President Donald Trump announced during his State of the Union address Tuesday that he was honoring conservative radio icon Rush Limbaugh with the Presidential Medal of Freedom.
Limbaugh, 69, is known to be a friend of the president. He was seated in the gallery next to first lady Melania Trump and the president’s other guests during the speech at the U.S. Capitol.
On Monday, Limbaugh announced on his nationally syndicated talk radio show that he has been diagnosed with advanced-stage lung cancer.
“This day has been one of the most difficult days in recent memory for me, because I’ve known this moment was coming in the program today,” Limbaugh said during the live broadcast.
“I’m sure that you all know by now that I really don’t like talking about myself and I don’t like making things about me,” he added. “The one thing that I know that has happened over the 31-plus years of this program is that there has been an incredible bond that has developed between all of you and me.”
“So, I have to tell you something today that I wish I didn’t have to tell you. It’s a struggle for me because I had to inform my staff earlier today,” Limbaugh said. “I can’t help but feel that I’m letting everybody down with this.
“But the upshot is that I have been diagnosed with advanced lung cancer.”
While he undergoes treatment, Limbaugh said his “intention is to come here every day I can and do this program as normally and as competently and expertly as I do each and every day, because that is the source of my greatest satisfaction professionally, personally.”
Trump singled Limbaugh out on Tuesday, calling him a “special man.”
“Here tonight is a special man, beloved by millions of Americans, who just received a stage 4 advanced cancer diagnosis,” Trump said. “This is not good news, but what is good news is that he is the greatest fighter and winner that you will ever meet.”
“Rush Limbaugh, thank you for your decades of tireless devotion to our country,” Trump said.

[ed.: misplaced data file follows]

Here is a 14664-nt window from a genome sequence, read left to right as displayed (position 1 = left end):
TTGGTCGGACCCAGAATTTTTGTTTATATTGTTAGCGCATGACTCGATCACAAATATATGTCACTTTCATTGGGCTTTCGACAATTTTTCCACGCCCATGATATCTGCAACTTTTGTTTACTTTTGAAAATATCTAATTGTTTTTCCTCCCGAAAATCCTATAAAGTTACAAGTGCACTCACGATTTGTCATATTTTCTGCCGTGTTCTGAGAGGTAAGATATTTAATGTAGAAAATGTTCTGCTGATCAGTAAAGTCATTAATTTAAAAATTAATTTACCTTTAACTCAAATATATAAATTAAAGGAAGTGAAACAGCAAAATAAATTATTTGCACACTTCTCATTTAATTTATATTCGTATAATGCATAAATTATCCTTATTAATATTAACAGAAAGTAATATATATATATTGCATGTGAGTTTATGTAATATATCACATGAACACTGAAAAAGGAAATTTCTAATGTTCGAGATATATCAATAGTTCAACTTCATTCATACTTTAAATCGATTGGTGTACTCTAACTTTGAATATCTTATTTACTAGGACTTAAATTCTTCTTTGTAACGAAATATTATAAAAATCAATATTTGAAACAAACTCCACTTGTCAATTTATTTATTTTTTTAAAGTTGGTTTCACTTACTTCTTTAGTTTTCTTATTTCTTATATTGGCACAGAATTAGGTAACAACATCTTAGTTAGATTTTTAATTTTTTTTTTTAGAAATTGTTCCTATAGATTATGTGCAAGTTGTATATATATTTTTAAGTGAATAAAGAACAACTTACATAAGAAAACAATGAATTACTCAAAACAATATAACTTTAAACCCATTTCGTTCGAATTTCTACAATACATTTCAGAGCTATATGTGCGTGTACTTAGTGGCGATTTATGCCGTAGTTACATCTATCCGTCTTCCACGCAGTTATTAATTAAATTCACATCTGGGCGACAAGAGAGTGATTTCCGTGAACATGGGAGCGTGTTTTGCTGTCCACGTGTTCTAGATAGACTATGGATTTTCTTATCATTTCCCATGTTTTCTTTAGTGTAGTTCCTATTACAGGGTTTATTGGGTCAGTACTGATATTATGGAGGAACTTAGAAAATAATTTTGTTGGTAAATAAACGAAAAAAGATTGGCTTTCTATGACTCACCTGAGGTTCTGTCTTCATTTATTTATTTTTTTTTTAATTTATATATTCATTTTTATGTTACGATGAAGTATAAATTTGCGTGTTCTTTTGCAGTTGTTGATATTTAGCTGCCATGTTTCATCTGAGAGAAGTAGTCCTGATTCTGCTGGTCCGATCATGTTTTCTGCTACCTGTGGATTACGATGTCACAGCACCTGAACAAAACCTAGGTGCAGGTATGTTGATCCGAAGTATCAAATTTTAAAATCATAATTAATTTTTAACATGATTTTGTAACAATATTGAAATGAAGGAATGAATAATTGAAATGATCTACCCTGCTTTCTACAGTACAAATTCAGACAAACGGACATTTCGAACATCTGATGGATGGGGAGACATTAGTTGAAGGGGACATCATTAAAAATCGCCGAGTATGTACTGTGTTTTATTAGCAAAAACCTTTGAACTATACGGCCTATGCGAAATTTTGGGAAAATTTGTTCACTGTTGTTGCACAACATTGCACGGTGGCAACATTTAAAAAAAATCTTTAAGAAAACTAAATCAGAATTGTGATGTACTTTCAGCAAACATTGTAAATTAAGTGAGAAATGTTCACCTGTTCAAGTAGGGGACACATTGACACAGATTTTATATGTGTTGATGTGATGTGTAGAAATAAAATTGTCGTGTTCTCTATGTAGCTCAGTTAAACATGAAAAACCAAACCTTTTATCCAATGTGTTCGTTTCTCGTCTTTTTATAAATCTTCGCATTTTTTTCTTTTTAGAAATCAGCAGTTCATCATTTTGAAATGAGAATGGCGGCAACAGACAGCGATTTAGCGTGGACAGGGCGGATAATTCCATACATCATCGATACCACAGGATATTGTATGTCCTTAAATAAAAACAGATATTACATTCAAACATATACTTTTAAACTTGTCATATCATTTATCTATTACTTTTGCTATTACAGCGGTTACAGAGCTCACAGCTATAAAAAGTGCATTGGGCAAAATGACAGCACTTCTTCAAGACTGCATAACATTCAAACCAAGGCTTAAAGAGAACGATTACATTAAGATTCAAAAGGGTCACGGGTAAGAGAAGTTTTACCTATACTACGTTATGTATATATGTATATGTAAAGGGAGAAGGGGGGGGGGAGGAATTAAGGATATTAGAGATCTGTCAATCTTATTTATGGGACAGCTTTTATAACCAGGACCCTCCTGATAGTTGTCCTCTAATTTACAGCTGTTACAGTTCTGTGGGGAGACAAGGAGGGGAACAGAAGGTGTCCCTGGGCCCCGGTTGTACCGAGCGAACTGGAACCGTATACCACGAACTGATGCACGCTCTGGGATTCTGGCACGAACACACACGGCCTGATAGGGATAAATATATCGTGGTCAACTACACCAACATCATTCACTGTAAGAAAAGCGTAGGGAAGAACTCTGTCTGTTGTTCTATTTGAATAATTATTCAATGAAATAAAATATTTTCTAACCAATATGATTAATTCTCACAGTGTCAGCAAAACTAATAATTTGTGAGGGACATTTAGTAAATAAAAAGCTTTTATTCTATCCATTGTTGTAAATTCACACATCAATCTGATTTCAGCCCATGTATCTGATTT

At that point, Limbaugh received a standing ovation.
“Rush, in recognition of all that you have done for our nation, the millions of people a day that you speak to and that yo inspire and all of the incredible work that you have done for charity, I am proud to announce tonight that you will be receiving our country’s highest civilian honor, the Presidential Medal of Freedom,” Trump said. “I will now ask the first lady of the United States to present you with the honor.”
The first lady then placed the medal around Limbaugh’s neck.
Watch the entire moment, including Limbaugh’s emotional response, below. Limbaugh appeared to have tears in his eyes at one point.
According to multiple media reports, Trump told television anchors earlier Tuesday — at the traditional off-the-record lunch that presidents share with the anchors on the day of the State of the Union address — that he planned to honor Limbaugh with the Medal of Freedom.
Trump was “shaken up” by Limbaugh’s announcement, a person who was at the lunch told Politico anonymously.
The two men saw each other over the holidays in Palm Beach, Florida, Trump reportedly said.
“He said he told Rush, ‘You look great — like you’ve lost weight,’ but that Limbaugh didn’t say anything at the time about his health,” the person at the lunch told Politico.
Trump also praised Limbaugh in a tweet Monday.
“Many people do not know what a great guy & fantastic political talent the great Rush Limbaugh is,” the president tweeted. “There is nobody like him. Looking for a speedy recovery for our friend!”
Many people do not know what a great guy & fantastic political talent the great Rush Limbaugh is. There is nobody like him. Looking for a speedy recovery for our friend! https://t.co/GRTt56BjEu
— Donald J. Trump (@realDonaldTrump) February 4, 2020
“Established by President John F. Kennedy in 1963, this prestigious award is the Nation’s highest civilian honor. It is awarded by the President of the United States to individuals who have made exceptional contributions to the security or national interests of America, to world peace, or to cultural or other significant public or private endeavors,” the site says.
This article appeared originally on The Western Journal.